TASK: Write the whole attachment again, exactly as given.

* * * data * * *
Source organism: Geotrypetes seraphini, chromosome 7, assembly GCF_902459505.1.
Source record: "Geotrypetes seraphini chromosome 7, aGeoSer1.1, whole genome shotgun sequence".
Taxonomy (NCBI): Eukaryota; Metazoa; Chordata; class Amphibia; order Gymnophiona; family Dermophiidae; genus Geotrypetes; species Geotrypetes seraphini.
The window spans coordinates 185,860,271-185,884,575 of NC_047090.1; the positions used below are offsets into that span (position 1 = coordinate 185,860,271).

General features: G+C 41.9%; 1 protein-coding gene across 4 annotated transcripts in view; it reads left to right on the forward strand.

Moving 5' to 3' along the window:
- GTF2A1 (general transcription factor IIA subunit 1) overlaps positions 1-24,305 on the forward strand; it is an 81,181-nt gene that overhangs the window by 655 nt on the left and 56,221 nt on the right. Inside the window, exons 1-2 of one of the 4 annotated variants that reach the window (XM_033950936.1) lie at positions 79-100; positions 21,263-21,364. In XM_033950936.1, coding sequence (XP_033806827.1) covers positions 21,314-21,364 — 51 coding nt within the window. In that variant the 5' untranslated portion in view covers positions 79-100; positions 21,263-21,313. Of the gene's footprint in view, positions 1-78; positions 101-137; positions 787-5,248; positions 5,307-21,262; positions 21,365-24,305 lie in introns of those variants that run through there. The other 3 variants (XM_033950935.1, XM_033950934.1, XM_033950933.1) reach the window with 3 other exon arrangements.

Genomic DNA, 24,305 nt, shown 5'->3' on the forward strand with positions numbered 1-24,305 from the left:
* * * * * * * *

Source organism: Geotrypetes seraphini, chromosome 7, assembly GCF_902459505.1.
Source record: "Geotrypetes seraphini chromosome 7, aGeoSer1.1, whole genome shotgun sequence".
Taxonomy (NCBI): Eukaryota; Metazoa; Chordata; class Amphibia; order Gymnophiona; family Dermophiidae; genus Geotrypetes; species Geotrypetes seraphini.
The window spans coordinates 185,860,271-185,884,575 of NC_047090.1; the positions used below are offsets into that span (position 1 = coordinate 185,860,271).

General features: G+C 41.9%; 1 protein-coding gene across 4 annotated transcripts in view; it reads left to right on the forward strand.

Moving 5' to 3' along the window:
- GTF2A1 (general transcription factor IIA subunit 1) overlaps positions 1-24,305 on the forward strand; it is an 81,181-nt gene that overhangs the window by 655 nt on the left and 56,221 nt on the right. Inside the window, exons 1-2 of one of the 4 annotated variants that reach the window (XM_033950936.1) lie at positions 79-100; positions 21,263-21,364. In XM_033950936.1, coding sequence (XP_033806827.1) covers positions 21,314-21,364 — 51 coding nt within the window. In that variant the 5' untranslated portion in view covers positions 79-100; positions 21,263-21,313. Of the gene's footprint in view, positions 1-78; positions 101-137; positions 787-5,248; positions 5,307-21,262; positions 21,365-24,305 lie in introns of those variants that run through there. The other 3 variants (XM_033950935.1, XM_033950934.1, XM_033950933.1) reach the window with 3 other exon arrangements.

Genomic DNA, 24,305 nt, shown 5'->3' on the forward strand with positions numbered 1-24,305 from the left: